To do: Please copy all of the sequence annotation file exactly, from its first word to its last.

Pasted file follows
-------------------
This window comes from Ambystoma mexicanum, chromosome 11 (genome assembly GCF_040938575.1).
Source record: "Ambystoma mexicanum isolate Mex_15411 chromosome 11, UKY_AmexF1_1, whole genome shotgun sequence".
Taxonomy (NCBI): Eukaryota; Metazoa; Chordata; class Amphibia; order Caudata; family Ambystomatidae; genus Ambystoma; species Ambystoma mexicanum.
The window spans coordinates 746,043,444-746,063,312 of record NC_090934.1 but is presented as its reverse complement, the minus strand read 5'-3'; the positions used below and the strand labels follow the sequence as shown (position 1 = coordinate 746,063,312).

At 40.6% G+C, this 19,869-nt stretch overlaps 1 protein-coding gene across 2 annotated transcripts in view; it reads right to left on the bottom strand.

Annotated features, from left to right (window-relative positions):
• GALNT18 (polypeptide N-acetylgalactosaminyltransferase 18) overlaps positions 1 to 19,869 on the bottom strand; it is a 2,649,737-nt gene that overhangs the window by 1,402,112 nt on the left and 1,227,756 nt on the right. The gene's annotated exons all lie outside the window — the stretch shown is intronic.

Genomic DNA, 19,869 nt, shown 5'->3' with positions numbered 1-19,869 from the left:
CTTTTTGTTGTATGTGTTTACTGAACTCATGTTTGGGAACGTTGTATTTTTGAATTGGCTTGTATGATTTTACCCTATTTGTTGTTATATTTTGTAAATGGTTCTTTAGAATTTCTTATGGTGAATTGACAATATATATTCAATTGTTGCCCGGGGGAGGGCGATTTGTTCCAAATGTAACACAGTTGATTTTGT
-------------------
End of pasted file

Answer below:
This window comes from Ambystoma mexicanum, chromosome 11 (genome assembly GCF_040938575.1).
Source record: "Ambystoma mexicanum isolate Mex_15411 chromosome 11, UKY_AmexF1_1, whole genome shotgun sequence".
Taxonomy (NCBI): Eukaryota; Metazoa; Chordata; class Amphibia; order Caudata; family Ambystomatidae; genus Ambystoma; species Ambystoma mexicanum.
The window spans coordinates 746,043,444-746,063,312 of record NC_090934.1 but is presented as its reverse complement, the minus strand read 5'-3'; the positions used below and the strand labels follow the sequence as shown (position 1 = coordinate 746,063,312).

At 40.6% G+C, this 19,869-nt stretch overlaps 1 protein-coding gene across 2 annotated transcripts in view; it reads right to left on the bottom strand.

Annotated features, from left to right (window-relative positions):
• GALNT18 (polypeptide N-acetylgalactosaminyltransferase 18) overlaps positions 1 to 19,869 on the bottom strand; it is a 2,649,737-nt gene that overhangs the window by 1,402,112 nt on the left and 1,227,756 nt on the right. The gene's annotated exons all lie outside the window — the stretch shown is intronic.

Genomic DNA, 19,869 nt, shown 5'->3' with positions numbered 1-19,869 from the left:
CTTTTTGTTGTATGTGTTTACTGAACTCATGTTTGGGAACGTTGTATTTTTGAATTGGCTTGTATGATTTTACCCTATTTGTTGTTATATTTTGTAAATGGTTCTTTAGAATTTCTTATGGTGAATTGACAATATATATTCAATTGTTGCCCGGGGGAGGGCGATTTGTTCCAAATGTAACACAGTTGATTTTGT